South Korea says Delivery Hero must sell unit to get nod for Woowa takeover

The ruling from the Korea Fair Trade Commission is a setback for consolidation in the world's third-largest online food delivery market. PHOTO: REUTERS

SEOUL (REUTERS) - South Korea's antitrust regulator said on Monday (Dec 28) that Delivery Hero must sell its Yogiyo subsidiary to win approval for a US$4 billion (S$5.3 billion) takeover of Woowa Brothers that would have given it a near monopoly in the country's food delivery market.

The ruling from the Korea Fair Trade Commission (KFTC) is a setback for consolidation in the world's third-largest online food delivery market, although it was not immediately clear if it will scupper the deal as the market dominance of Woowa's No. 1 app is significant even without the subsidiary.

Berlin-based Delivery Hero agreed last year to buy Korea's top food delivery app owner Woowa as it expands in Asia's fast-growing but crowded market. For Woowa, the buyout is a lifeline in an intensely competitive market.

But the KFTC said it would only approve the takeover if Delivery Hero sold its entire stake in the country's No. 2 food delivery app Yogiyo in six months, with possible extensions.

The unit sale would ease concerns that diners would end up paying more under the current deal, while allowing the synergy that Delivery Hero cited as the reason for the acquisition, KFTC chairperson Joh Sung-wook told a briefing. "Since Delivery Hero said the purpose of this deal is to combine its logistics technology and Woowa's marketing ability, and I think this is sufficiently possible ... I expect they'll accept this conditional approval," she said.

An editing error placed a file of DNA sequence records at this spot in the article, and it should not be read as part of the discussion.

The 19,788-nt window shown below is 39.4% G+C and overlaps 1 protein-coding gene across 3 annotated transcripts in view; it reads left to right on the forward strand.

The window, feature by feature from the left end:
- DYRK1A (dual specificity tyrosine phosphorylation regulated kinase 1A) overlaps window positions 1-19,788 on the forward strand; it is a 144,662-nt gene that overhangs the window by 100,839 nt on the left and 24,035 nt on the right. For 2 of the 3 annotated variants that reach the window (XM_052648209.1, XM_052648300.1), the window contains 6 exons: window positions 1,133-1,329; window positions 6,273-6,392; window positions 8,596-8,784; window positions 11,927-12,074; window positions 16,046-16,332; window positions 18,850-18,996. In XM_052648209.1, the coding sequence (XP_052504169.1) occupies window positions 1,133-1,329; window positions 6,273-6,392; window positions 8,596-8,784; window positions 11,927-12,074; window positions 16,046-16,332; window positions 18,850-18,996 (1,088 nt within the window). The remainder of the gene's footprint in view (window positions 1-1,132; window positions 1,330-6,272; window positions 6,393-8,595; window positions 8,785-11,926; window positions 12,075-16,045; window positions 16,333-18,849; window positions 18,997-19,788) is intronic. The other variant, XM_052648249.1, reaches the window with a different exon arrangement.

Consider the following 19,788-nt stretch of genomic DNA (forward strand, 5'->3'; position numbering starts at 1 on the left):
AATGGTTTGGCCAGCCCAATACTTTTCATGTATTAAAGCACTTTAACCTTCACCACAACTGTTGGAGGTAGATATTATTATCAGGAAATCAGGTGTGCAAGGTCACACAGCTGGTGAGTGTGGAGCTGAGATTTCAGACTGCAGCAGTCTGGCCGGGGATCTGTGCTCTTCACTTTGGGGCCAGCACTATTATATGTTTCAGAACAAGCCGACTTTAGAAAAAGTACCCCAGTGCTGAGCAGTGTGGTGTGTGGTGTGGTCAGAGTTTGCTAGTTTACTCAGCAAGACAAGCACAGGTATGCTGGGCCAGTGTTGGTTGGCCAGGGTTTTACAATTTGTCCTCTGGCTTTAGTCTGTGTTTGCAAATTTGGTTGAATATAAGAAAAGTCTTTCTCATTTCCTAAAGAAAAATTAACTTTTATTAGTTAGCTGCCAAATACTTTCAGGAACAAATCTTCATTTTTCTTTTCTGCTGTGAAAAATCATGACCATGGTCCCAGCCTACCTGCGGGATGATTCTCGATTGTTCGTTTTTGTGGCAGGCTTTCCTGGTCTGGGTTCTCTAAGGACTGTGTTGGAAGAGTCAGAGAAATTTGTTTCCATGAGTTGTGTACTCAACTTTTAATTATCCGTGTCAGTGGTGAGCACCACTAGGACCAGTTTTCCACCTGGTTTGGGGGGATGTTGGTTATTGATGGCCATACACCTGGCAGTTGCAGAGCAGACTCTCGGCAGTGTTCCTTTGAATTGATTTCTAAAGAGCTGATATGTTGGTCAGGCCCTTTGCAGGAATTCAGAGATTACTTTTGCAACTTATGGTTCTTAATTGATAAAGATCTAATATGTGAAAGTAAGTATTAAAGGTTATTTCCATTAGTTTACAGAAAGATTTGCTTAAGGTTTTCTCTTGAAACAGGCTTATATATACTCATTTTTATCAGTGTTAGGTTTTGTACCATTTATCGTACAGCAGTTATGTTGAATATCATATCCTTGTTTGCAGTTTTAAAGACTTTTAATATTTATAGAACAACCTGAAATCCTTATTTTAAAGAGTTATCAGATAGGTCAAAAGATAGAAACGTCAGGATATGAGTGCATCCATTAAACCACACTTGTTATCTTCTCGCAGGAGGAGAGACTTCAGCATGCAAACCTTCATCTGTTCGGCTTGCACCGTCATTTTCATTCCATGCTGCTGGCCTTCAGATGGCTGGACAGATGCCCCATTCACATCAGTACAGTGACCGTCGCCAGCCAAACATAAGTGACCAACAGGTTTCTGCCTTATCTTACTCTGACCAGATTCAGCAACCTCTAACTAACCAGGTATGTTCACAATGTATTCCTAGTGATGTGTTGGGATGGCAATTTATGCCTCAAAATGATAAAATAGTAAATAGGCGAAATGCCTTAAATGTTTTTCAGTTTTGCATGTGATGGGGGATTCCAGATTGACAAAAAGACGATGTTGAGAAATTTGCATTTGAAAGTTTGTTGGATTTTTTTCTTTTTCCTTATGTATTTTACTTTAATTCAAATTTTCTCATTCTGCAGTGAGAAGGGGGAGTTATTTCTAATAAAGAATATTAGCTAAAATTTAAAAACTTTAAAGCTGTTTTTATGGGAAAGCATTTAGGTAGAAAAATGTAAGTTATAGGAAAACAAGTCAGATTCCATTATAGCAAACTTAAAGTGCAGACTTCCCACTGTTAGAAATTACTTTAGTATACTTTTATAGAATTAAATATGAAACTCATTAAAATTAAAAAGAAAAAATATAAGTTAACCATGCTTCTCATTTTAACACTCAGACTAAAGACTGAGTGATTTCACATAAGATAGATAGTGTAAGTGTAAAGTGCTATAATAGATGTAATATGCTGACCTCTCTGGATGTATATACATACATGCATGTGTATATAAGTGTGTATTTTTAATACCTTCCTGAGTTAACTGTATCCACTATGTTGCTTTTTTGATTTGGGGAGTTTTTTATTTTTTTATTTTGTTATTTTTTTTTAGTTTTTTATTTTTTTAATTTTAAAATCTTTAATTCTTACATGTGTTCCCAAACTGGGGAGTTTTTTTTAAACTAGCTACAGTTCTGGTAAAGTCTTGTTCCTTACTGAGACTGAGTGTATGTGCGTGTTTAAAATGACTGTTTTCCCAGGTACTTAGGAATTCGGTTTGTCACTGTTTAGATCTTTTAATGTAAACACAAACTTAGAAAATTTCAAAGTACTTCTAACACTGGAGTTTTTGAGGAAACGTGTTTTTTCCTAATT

KFTC said the combined market share of the entity resulting from the takeover, if the unit was not sold, would be 97 per cent of food delivery transactions as of July.

Even if Delivery Hero sold Yogiyo, Woowa's No.1 app had about 15.8 million monthly active users as of November, or 82 per cent of all food delivery apps' monthly active users in South Korea, according to mobile big data platform IGAWorks.

Critics say the regulator is ignoring the food delivery market's rapidly changing conditions and multinational competition, including the growth of Coupang Eats, a rival service by SoftBank-backed e-commerce firm Coupang.

Since launching in April 2019, Coupang Eats has spread in the Seoul region to rank third in monthly active users as of November after Woowa's app and Yogiyo, according to IGAWorks.

The regulator said there was insufficient evidence Coupang Eats was a nationwide threat to Delivery Hero-Woowa.

South Korea's food delivery market ranks third after China's and the United States', Euromonitor data showed, and is expected to grow 40 per cent this year to about US$15.4 billion.

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